The implications of warming climate for the management of North Sea demersal fisheries

Research output: Contribution to journalArticle

41 Citations (Scopus)

Abstract

Since the 1950s, records from the North Sea show a gradual increase in temperature. Using temperature as a proxy indexing the state of the environment, relationships between recruitment, spawning-stock biomass, and temperature are investigated for major North Sea stocks. Cod, plaice, and sole exhibit significant negative relationships between temperature and recruitment, while there is evidence of a positive effect for saithe and whiting. Stock-recruitment models that incorporate temperature are developed and used to examine implications for the management of these stocks with small increases in mean winter sea surface temperature. These suggest that for cod, minimum safe biomass reference points are unlikely to be achieved even at fishing mortality rates that are considered safe. The same analysis suggests that sustainable fishing for cod is still possible with higher yields than have been experienced in recent years. Crown

Original languageEnglish
Pages (from-to)1322-1326
Number of pages5
JournalICES Journal of Marine Science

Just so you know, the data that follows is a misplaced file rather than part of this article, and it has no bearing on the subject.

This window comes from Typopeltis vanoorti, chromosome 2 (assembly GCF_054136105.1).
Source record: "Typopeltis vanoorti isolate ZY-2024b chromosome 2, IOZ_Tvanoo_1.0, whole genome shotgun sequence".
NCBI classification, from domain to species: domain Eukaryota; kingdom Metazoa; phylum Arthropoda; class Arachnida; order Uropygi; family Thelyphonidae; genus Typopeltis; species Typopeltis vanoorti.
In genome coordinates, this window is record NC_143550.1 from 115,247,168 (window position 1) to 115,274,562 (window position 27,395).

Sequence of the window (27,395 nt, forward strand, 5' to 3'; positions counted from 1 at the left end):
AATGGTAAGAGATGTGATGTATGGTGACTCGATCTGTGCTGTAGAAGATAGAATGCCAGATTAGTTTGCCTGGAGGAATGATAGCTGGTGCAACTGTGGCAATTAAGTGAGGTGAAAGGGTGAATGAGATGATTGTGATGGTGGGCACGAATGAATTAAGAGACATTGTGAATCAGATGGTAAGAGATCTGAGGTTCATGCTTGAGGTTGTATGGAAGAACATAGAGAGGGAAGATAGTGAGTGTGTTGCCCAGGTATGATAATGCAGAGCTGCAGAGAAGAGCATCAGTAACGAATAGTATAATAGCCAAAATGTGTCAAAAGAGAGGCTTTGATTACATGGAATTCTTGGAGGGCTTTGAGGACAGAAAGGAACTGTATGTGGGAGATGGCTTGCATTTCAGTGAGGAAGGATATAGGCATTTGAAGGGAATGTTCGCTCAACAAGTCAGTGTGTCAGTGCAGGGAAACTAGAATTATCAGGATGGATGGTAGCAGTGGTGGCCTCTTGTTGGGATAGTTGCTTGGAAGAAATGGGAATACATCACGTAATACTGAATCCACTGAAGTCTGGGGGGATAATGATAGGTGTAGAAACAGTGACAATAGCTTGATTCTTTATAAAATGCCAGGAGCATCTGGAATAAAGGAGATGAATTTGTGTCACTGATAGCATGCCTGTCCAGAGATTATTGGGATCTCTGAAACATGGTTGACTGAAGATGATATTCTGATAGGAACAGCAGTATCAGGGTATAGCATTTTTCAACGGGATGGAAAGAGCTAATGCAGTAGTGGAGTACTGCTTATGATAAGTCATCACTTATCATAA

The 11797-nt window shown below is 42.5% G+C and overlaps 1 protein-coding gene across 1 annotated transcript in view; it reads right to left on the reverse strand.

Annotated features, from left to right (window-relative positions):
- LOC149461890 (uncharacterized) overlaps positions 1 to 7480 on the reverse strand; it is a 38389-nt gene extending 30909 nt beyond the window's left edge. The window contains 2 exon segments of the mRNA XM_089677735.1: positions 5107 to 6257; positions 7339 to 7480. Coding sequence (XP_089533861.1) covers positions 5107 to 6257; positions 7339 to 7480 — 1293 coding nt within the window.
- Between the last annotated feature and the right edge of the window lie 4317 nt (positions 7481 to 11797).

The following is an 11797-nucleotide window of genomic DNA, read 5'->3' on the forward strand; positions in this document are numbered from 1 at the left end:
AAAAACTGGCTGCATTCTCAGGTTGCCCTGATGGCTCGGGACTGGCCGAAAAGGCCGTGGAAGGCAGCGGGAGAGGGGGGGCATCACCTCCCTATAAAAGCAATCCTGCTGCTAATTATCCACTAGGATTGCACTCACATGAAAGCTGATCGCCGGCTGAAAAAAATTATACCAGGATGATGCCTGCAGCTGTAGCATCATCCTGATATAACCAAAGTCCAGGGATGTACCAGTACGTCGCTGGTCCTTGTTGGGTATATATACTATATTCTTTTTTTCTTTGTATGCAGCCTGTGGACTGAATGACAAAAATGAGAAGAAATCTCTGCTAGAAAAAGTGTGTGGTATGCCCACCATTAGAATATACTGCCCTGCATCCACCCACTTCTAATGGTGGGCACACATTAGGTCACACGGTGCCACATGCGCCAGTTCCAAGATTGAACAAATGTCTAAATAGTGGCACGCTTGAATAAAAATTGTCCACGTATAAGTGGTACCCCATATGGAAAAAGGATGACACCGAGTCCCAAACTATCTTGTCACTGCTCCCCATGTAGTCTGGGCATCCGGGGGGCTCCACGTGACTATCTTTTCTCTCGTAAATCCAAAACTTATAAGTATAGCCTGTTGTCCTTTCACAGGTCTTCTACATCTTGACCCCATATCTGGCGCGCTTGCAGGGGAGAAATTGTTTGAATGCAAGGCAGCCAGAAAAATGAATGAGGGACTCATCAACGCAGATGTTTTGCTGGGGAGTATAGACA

Volume62
Issue number7
DOIs
Publication statusPublished - 1 Oct 2005

Fingerprint

demersal fishery
North Sea
global warming
warming
fisheries
cod (fish)
climate
temperature
Pleuronectes
Pollachius virens
whiting
fishing mortality
biomass
surface temperature
fishing
spawning
sea surface temperature
sea
mortality
winter

Keywords

  • climate change
  • cod
  • demersal fish
  • fishery management
  • haddock
  • north sea
  • plaice
  • saithe
  • sole
  • whiting

Cite this

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The implications of warming climate for the management of North Sea demersal fisheries. / Cook, R. M.; Heath, M. R.

In: ICES Journal of Marine Science, Vol. 62, No. 7, 01.10.2005, p. 1322-1326.

Research output: Contribution to journalArticle

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